any last words

andrew malcolm's 2007 portfolio

Author's Notes

I've often felt a drive to write about skateboarding from an academic perspective. It seems like all the pieces are there: physics; perception and the urban environment; urban ecology; use and misuse – a social necessity? But alas, it never comes out right, unless the piece (like the following) is just for fun.

Crouching • Longboarder • Hidden Grease Slick

originally published by, april 2007

••• Full Article (PDF)

Late evening carve on an empty run Granted, Benn’s house was on a large, rolling hill; he just wished the roads weren’t so cracked and pot-holed. It would make sense, we all thought, that the local board shop owner would have at least a good test hill near his place.

Benn’s house is one lot away from a dead end, a dead end that used to border a forest. Early in 2007 that forest was cleared and the ground flattened for the construction of a suburb. Now, your average Joe would probably get upset about a couple years worth of road and house building noise in their backyard, but as Benn says, we know a spot when we see it, and we appreciate it more than your standard Joe public.Hiking up a newly paved road

Myself and HJ showed up at Benn’s shop the very day they laid and flattened the black asphalt in a snake pattern along the rolling dirt hills of the construction site.

Go check it out, it might be ready, Benn told us – and we did; and we flipped; and as soon as the good people who built us that virgin run finished work I picked up HJ and drove straight there. And Benn – Benn simply walked out his front door.

The hill ended at a T, wide enough to bank a turn either way and ride out your speed on a long, straight road. Any day a stop sign would go up and traffic let through, but for now a back-hoe parked at the runs end on one side of the street with its arm forming an arch to the other side (too low for cars but high enough for a crouching longboarder to squeeze through) securing the road for riders.

HJ and Benn took the first runs in full tuck, just barely making it around the final turn. On his third run, HJ discovered a hidden hazard of newly paved roads: the manhole covers were filled with oil; a hidden grease slick that sent him flying into a tuck and roll.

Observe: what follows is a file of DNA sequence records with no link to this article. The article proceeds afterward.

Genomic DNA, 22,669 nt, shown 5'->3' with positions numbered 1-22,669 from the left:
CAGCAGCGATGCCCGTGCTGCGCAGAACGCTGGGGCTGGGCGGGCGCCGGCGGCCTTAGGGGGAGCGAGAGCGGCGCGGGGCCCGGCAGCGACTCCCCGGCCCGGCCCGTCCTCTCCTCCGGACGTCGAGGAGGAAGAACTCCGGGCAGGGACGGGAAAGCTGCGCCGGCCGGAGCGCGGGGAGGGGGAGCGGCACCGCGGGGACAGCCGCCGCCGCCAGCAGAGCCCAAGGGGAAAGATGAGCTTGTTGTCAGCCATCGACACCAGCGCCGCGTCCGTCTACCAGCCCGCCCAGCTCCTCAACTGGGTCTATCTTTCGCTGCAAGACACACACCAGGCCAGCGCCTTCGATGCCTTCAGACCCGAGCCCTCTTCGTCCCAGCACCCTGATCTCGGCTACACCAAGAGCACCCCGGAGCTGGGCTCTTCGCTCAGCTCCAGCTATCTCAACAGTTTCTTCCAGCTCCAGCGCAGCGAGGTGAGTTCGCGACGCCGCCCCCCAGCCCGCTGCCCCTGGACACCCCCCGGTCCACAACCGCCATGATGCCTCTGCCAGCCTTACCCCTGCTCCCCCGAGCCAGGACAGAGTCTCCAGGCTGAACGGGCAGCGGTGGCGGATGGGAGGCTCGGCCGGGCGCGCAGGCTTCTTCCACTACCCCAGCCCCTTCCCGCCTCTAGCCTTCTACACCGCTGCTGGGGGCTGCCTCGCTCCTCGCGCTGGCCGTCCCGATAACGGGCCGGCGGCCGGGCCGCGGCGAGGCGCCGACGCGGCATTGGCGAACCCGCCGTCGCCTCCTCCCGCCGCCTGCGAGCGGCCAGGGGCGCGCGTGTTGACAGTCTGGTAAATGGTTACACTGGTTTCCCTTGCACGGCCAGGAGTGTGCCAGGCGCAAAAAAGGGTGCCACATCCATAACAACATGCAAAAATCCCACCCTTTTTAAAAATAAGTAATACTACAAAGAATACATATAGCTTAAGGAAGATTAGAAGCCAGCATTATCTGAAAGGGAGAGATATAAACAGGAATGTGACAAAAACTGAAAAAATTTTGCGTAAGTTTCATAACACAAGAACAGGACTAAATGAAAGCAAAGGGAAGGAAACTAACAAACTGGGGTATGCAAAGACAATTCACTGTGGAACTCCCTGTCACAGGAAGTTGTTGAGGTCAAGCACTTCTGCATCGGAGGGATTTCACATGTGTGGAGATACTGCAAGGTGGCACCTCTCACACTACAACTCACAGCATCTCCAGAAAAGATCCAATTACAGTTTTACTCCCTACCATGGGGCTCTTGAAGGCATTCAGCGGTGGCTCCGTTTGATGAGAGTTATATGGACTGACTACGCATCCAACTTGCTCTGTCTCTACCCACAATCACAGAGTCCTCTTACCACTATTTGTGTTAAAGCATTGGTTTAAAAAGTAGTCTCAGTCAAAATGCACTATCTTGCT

When you hit an oil slick at high speed it can only get better from there, he said, walking up for his next run – we setup markers on all the man-holes.Nick Hutton-Jay – Crouching Longboarder

Andy showed up half way through the night, just as everyone was bombing through the back-hoe in their best crouching longboarder stances. We showed him the hill from top to bottom. A gradual start into a dog-leg turn; picks up a little speed into a huge, flat left-turn; drops into a high-speed snake road that ends in a T. The road is black asphalt, perfectly smooth, wide, and a little sticky, so you can do gentle carves the whole way down or just tuck and push into the natural curves of the road.

As the sun sank beneath the mountains on the runs horizon, four silhouettes carved and crouched, falling to their hands and sliding into the last seconds of dusk.

We bombed it, we carved it, we slid it, we rode it into the night, Benn reflected at the session’s end, “we came and we conquered.” In complete content, HJ, Andy, and myself walked back to our cars. Benn, of course, simply walked back inside his front door.Benn Pridham – Crouching Longboarder